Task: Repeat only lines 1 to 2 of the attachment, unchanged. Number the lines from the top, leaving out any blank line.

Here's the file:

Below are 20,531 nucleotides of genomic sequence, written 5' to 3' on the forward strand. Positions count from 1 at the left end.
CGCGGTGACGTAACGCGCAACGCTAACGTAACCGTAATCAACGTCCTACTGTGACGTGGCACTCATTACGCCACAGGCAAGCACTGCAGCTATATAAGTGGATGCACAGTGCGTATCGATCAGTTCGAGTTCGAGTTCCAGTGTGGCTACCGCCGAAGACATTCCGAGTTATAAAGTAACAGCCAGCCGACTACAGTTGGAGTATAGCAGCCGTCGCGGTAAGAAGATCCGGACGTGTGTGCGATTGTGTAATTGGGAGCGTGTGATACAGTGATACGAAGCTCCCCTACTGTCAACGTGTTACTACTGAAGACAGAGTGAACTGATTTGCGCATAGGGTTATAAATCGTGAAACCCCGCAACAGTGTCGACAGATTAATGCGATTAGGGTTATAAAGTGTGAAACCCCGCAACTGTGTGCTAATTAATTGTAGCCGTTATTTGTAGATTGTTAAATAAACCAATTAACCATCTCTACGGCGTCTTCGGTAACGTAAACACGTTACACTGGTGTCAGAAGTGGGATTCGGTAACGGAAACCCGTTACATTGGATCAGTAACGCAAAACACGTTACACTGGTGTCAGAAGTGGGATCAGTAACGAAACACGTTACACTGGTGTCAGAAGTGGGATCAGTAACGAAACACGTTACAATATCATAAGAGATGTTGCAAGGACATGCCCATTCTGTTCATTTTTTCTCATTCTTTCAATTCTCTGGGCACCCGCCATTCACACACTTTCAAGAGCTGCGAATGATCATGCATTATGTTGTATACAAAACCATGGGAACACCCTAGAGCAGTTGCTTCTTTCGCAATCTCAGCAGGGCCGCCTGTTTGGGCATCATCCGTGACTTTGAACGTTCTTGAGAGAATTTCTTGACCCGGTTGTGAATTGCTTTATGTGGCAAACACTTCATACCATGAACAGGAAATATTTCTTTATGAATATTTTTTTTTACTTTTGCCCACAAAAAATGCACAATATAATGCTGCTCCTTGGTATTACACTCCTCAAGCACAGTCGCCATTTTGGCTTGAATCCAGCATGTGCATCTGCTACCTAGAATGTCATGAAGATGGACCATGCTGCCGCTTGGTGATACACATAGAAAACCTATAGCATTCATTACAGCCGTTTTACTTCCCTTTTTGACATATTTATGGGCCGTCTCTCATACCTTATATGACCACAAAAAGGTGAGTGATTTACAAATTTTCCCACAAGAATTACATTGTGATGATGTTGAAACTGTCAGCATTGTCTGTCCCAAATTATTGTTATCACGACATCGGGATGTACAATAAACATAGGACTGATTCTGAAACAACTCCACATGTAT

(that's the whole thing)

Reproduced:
Below are 20,531 nucleotides of genomic sequence, written 5' to 3' on the forward strand. Positions count from 1 at the left end.
CGCGGTGACGTAACGCGCAACGCTAACGTAACCGTAATCAACGTCCTACTGTGACGTGGCACTCATTACGCCACAGGCAAGCACTGCAGCTATATAAGTGGATGCACAGTGCGTATCGATCAGTTCGAGTTCGAGTTCCAGTGTGGCTACCGCCGAAGACATTCCGAGTTATAAAGTAACAGCCAGCCGACTACAGTTGGAGTATAGCAGCCGTCGCGGTAAGAAGATCCGGACGTGTGTGCGATTGTGTAATTGGGAGCGTGTGATACAGTGATACGAAGCTCCCCTACTGTCAACGTGTTACTACTGAAGACAGAGTGAACTGATTTGCGCATAGGGTTATAAATCGTGAAACCCCGCAACAGTGTCGACAGATTAATGCGATTAGGGTTATAAAGTGTGAAACCCCGCAACTGTGTGCTAATTAATTGTAGCCGTTATTTGTAGATTGTTAAATAAACCAATTAACCATCTCTACGGCGTCTTCGGTAACGTAAACACGTTACACTGGTGTCAGAAGTGGGATTCGGTAACGGAAACCCGTTACATTGGATCAGTAACGCAAAACACGTTACACTGGTGTCAGAAGTGGGATCAGTAACGAAACACGTTACACTGGTGTCAGAAGTGGGATCAGTAACGAAACACGTTACAATATCATAAGAGATGTTGCAAGGACATGCCCATTCTGTTCATTTTTTCTCATTCTTTCAATTCTCTGGGCACCCGCCATTCACACACTTTCAAGAGCTGCGAATGATCATGCATTATGTTGTATACAAAACCATGGGAACACCCTAGAGCAGTTGCTTCTTTCGCAATCTCAGCAGGGCCGCCTGTTTGGGCATCATCCGTGACTTTGAACGTTCTTGAGAGAATTTCTTGACCCGGTTGTGAATTGCTTTATGTGGCAAACACTTCATACCATGAACAGGAAATATTTCTTTATGAATATTTTTTTTTACTTTTGCCCACAAAAAATGCACAATATAATGCTGCTCCTTGGTATTACACTCCTCAAGCACAGTCGCCATTTTGGCTTGAATCCAGCATGTGCATCTGCTACCTAGAATGTCATGAAGATGGACCATGCTGCCGCTTGGTGATACACATAGAAAACCTATAGCATTCATTACAGCCGTTTTACTTCCCTTTTTGACATATTTATGGGCCGTCTCTCATACCTTATATGACCACAAAAAGGTGAGTGATTTACAAATTTTCCCACAAGAATTACATTGTGATGATGTTGAAACTGTCAGCATTGTCTGTCCCAAATTATTGTTATCACGACATCGGGATGTACAATAAACATAGGACTGATTCTGAAACAACTCCACATGTAT